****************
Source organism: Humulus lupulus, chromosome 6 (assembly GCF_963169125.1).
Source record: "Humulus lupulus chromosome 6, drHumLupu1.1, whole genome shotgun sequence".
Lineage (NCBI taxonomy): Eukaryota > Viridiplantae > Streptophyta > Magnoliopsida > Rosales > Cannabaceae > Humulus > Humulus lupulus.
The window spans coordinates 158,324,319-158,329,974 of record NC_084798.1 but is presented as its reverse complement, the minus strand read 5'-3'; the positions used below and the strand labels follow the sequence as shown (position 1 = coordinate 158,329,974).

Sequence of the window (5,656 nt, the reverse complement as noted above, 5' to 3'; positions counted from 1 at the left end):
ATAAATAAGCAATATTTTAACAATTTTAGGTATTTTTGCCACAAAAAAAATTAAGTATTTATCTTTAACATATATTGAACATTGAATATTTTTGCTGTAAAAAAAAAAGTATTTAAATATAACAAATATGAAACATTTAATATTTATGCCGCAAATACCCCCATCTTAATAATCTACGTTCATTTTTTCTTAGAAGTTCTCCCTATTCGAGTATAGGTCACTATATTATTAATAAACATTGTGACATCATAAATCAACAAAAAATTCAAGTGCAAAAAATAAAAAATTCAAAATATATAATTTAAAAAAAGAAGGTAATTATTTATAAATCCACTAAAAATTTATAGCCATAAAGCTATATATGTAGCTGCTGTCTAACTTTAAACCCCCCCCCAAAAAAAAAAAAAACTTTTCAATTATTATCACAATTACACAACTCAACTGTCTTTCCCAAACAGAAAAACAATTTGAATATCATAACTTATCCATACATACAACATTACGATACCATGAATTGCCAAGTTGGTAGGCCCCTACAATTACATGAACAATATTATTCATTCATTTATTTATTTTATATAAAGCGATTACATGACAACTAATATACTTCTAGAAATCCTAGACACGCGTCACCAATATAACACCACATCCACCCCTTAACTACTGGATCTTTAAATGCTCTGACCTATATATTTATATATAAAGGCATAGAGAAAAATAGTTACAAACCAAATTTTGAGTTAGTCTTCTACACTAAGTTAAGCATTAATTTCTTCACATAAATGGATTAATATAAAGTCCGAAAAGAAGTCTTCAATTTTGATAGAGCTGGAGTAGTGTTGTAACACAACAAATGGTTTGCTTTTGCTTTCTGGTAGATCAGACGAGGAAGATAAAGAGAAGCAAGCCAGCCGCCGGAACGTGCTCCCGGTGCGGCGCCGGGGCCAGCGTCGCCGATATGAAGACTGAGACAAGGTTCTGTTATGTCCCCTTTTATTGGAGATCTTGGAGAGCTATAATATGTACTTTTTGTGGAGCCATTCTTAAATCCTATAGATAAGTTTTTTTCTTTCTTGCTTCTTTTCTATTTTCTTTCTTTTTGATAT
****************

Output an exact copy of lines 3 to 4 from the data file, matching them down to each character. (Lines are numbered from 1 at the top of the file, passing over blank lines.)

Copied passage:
Lineage (NCBI taxonomy): Eukaryota > Viridiplantae > Streptophyta > Magnoliopsida > Rosales > Cannabaceae > Humulus > Humulus lupulus.
The window spans coordinates 158,324,319-158,329,974 of record NC_084798.1 but is presented as its reverse complement, the minus strand read 5'-3'; the positions used below and the strand labels follow the sequence as shown (position 1 = coordinate 158,329,974).